Interpretation of spatial patterns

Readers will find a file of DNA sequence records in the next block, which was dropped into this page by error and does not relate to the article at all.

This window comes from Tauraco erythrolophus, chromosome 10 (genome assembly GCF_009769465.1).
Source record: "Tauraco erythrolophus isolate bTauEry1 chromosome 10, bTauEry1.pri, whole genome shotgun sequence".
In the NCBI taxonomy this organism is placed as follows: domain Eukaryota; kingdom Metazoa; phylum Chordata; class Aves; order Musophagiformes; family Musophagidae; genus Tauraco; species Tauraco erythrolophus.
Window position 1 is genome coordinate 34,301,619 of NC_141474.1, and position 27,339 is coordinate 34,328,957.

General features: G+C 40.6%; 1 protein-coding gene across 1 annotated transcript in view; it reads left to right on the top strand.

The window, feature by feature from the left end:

Patterns of spatiotemporal heterogeneity in risk provide clues to the occurrence and influence of extrinsic factors involved in the rise or fall of a disease. In this study, patterns of spatial variations in bladder and kidney cancers risk were stable over time, suggesting persistent risk exposure. The exception being male bladder, for which the results pointed to a temporal effect. However, the pattern of spatial variations in risk remained stable over a 13 year period, possibly also reflecting persistent effects. Similarly, a study of space-time patterns of bladder cancer incidence in Utah, US, detected high risk areas that were persistent over time . These high relative risk areas were subsequently found to be associated with the presence of Toxic Release Inventory sites, where the risk was observed to range between 1.14 and 1.82 for both genders combined and between 1.12 to 1.47 for males only. While the processes generating the elevated risk in NS are unknown, the magnitude of the estimated risk in high risk areas for NS was similar to that reported in Utah, ranging between 1.24 – 1.56 and 1.38 – 1.69 among males and females, respectively based on BYM and between 1.48 – 1.99 and 1.48 – 1.95 among male from SW NS and CB, respectively, when based on local-EM. The latter tighter lower bounds of the estimates are attributable to the more conservative rule of exceedance probability applied in NS (NS: P i (10 %) > 0.8 and P(s;10 %) > 0.8; Utah: P(exp(s i ) >1.0|data) > 0.8) for the determination of high risk areas. Both studies suggest an increased effect in females.